Millennials – those belonging to the generation born between 1983 and 2000 – are expected to enter the workplace en masse during the next few years. Many estimate that by 2020, Millennials will make up more than half of the entire workforce. What does this mean for industry and economy? While some worry that Millennials are some of the most sheltered, entitled, pressured people to ever walk the Earth, many cite the generation’s tech-savvy nature and unique modes of thinking and problem solving as assets to the workforce.
Both the good and the bad that comes along with the generation are probably going to mean big changes in the future workplace. While Millennials are characterized by their coming-of-age during the worldwide recession of 2008, they have also grown up in an incredible amount of comfort. They can barely remember a world that wasn’t connected by online community, and they’ve adjusted to the 24-hour news cycle. They’re used to the idea that whatever technology is hot today probably won’t be for long.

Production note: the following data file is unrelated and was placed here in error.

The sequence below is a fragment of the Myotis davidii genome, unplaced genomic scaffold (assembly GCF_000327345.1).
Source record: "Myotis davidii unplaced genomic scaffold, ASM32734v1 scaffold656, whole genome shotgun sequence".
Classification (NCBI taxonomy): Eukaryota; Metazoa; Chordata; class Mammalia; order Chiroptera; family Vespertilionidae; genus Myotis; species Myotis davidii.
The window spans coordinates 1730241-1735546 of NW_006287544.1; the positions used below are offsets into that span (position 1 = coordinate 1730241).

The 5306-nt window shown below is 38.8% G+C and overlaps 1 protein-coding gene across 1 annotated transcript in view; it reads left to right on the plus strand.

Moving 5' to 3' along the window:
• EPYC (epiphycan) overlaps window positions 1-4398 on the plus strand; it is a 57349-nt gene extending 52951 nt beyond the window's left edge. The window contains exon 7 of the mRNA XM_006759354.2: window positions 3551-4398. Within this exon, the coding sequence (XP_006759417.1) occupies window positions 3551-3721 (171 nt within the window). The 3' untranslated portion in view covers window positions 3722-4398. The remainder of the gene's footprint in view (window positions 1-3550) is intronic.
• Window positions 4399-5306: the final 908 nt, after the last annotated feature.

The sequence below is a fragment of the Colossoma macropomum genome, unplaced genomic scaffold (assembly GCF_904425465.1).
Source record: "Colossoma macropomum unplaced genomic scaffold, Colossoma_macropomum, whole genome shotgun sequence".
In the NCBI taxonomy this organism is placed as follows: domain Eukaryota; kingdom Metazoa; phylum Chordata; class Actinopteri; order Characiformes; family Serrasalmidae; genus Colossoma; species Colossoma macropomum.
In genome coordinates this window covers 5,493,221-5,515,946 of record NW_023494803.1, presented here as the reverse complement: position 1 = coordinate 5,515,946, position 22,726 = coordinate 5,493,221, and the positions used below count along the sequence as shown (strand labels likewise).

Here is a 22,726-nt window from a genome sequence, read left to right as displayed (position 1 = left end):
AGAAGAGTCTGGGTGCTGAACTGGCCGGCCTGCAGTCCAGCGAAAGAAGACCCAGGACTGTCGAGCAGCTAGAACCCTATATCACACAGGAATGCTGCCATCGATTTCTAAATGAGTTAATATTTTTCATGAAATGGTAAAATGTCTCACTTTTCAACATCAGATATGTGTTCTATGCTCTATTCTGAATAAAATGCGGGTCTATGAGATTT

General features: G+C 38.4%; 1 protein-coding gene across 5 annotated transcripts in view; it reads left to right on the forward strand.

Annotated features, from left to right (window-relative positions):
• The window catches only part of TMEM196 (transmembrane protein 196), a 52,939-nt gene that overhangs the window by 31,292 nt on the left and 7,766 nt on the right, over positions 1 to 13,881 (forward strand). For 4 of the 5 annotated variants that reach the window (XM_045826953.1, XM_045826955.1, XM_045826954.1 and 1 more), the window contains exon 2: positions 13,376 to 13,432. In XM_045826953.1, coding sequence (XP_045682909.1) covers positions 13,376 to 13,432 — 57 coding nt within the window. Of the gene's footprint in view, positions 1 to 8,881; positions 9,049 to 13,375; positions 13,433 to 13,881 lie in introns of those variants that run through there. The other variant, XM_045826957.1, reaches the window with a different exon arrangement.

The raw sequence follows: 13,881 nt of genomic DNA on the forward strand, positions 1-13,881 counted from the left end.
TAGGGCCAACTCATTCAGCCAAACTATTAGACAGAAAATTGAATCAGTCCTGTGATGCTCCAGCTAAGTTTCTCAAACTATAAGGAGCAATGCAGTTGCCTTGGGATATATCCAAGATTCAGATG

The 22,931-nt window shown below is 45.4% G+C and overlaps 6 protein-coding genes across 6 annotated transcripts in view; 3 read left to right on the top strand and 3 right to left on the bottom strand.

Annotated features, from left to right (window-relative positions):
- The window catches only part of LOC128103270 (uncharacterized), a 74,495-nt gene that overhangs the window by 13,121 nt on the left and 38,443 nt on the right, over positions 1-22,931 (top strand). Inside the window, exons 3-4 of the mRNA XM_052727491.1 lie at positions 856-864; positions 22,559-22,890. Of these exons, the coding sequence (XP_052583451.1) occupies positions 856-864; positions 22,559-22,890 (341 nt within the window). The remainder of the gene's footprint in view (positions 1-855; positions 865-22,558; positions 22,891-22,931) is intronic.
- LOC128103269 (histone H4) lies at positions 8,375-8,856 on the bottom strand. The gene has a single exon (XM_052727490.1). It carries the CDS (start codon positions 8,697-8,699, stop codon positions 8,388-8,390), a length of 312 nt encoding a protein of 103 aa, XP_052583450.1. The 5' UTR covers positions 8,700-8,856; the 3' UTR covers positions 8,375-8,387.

Millennials are open to society’s changing ways, with many believing that it’s okay for couples who aren’t married to live together, gay marriage is just fine, and sharing personal information on social media is completely normal. Many members of this generation are known to sleep with their cell phones, text while driving, and get tattoos. Interestingly, they’re less likely to vote independent than Generation X or the Baby Boomers.
Rather than seeking job security and structure, Millennials want flexibility in the workplace. More than previous generations – who sought high-paying jobs – they want to perform meaningful work and gain a sense of accomplishment from their endeavors. Unlike previous generations, however, they don’t particularly care for extra workplace responsibilities. Only 5 percent of Millennials said they sought responsibility at work.
How can employers get the most out of this entitled generation? Using motivational tools and measures of success seem to do the trick. After all, this generation has grown up in the midst of the child protection policies established in the 80s and parents and teachers who gave them quality feedback every step of the way.